Photoessay: The Skin and Diabetes Mellitus

by A Huntley

Dermatology Online Journal, December 1995
Volume 1, Number 2

Diabetes and Thick Skin

finger pebbles
additional images of pebbles
additional histology of pebbles
diabetic scleredema
diabetic hand syndrome

pebbles - acanthosis nigricans and diabetes

Shortly after a prospective evaluation of the skin findings of diabetes mellitus was initiated, a patient presented with diabetes and acanthosis nigricans. He had typical velvety skin involving his neck and axillary region, and his acanthosis nigricans was so exuberant that it involved the dorsum of his hands.

Figs 1,2. Anterolateral neck region and dorsum of right hand of a diabetic patient with acanthosis nigricans. Note the involvement of the neck region recognized by the darker velvety skin. The dorsum of the fingers are similarly involved with velvety skin.
Involvement of the dorsum of the hands and fingers is known to occur in patients with advanced acanthosis nigricans. The velvety appearance of the skin is similar to that seen in other involved skin areas where it is associated with increased epidermal thickness.

Fig 3. This close-up view of the dorsum of the finger from the above patient demonstrates on higher magnification that velvety appearance consists of multiple closely spaced micropapules.

pebbles - thick skin of diabetes mellitus

The next few diabetic patients in the series did not have acanthosis nigricans (no neck or axillary involvement) but they did have similar but less exaggerated changes on the dorsum of the fingers. This observation led to inclusion of this skin change into the prospective evaluation.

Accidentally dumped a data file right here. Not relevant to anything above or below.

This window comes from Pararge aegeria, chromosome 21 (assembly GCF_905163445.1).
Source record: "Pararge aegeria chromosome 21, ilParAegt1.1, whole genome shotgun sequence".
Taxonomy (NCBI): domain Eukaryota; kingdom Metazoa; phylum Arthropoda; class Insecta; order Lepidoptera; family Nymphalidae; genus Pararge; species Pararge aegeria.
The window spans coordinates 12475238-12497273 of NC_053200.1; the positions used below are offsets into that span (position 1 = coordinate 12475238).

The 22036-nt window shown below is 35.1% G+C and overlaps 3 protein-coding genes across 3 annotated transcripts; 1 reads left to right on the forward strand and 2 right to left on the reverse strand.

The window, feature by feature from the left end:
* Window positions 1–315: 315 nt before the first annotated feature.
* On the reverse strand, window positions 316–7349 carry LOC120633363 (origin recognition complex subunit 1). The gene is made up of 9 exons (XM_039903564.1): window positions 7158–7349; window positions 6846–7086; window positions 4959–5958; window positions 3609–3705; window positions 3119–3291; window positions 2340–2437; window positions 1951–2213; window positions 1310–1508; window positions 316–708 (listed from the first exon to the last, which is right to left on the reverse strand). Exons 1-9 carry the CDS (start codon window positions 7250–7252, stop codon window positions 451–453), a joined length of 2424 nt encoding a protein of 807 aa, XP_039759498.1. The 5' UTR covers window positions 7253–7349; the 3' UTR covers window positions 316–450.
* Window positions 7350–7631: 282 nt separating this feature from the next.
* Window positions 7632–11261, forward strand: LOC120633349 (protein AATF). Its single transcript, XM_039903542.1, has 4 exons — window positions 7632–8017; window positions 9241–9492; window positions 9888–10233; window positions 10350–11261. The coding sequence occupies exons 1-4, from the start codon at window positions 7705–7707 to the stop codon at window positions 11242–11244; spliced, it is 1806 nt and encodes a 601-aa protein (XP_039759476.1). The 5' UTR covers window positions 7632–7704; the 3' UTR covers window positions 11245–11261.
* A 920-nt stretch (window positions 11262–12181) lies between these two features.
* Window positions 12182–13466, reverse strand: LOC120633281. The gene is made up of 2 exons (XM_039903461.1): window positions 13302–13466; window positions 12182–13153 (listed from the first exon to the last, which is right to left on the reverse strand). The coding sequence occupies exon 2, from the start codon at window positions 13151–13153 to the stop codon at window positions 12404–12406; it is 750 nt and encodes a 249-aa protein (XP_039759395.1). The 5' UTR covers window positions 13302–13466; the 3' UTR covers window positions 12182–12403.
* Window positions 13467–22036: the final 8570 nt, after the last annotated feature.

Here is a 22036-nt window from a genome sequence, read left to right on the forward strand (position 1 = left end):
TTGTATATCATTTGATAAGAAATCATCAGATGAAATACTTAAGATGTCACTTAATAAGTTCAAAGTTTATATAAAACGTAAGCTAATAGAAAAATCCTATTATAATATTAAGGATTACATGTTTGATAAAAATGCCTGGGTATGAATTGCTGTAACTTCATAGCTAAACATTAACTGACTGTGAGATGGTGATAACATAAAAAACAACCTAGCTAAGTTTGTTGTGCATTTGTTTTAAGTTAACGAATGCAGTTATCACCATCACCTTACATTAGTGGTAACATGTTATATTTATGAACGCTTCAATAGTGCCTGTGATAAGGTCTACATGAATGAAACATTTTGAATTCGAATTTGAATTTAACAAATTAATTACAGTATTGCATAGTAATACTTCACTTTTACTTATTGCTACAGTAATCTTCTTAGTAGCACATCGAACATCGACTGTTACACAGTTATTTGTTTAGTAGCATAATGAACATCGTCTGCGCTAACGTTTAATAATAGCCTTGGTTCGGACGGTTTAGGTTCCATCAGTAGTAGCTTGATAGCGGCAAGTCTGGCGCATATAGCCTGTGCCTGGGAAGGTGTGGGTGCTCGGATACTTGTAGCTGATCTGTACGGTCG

Fig 4. Dorsal finger skin of diabetic patient who does not have acanthosis nigricans. This diabetic patient was the next one examined in the series. Although he does not have acanthosis nigricans, he does have similar discrete micropapules located on the knuckle area of this finger..

Fig 5. Proximal nail fold skin of a diabetic patient who demonstrates micropapules or "pebbles" in the absence of acanthosis nigricans. Note that the micropapules in this patient are far less exaggerated than those which occur in acanthosis nigricans.
Finger pebbles were a common finding among the studies diabetic patients and it was postulated that they represent a physical sign of thickened epidermis, similar to acanthosis nigricans.

finger pebbles - histopathology

Fig 6. Histology sections of pebbled knuckle skin from this patient with diabetes demonstrates thickening of the epidermis and papillary dermis, with coarsening of the papillary dermal collagen. The papules seen on histology correspond in size to the clinical lesions..

The histology appeared to confirm the presence of thickened epidermis, but also indicated some involvement of the papillary dermis. Collagen fibers of the papillary dermis are broad similar to that seen with rubbed skin, only in these patients there is no history of rubbing.

We then used ultrasound to measure skin thickness on diabetic subjects and found about half had significant increase in hand skin thickness over that expected for age, but that the thickness did not correlate with duration of diabetes.

Figs 7,8. The ultrasound transducer is placed on the skin with a water interface as demonstrated here. The dermal thickness is represented by the high peaked area, and is given as a digital readout.

Figs 9,10. Distal inter-phalangeal joint and dorsum of the distal aspect of the left foot in two diabetic patients demonstrating pebbling. Clinically thickened skin is common on the dorsum of the hand (especially over the knuckles) and sometimes even on the dorsum of the toes. Physical evidence of thickened skin is present in about half the patients with diabetes mellitus.

In summary, pebbled skin over the dorsum of the knuckles and periungual area is a common finding in patients with diabetes mellitus. The histologic sections indicate that this is associated with increased thickness of the epidermis and papillary dermis. An ultrasound study also supports the concept that diabetics tend to have thicker skin in this area.

additional images of pepples
additional histology of pebbles

All contents copyright (C), 1995.
Dermatology Online Journal
University of California Davis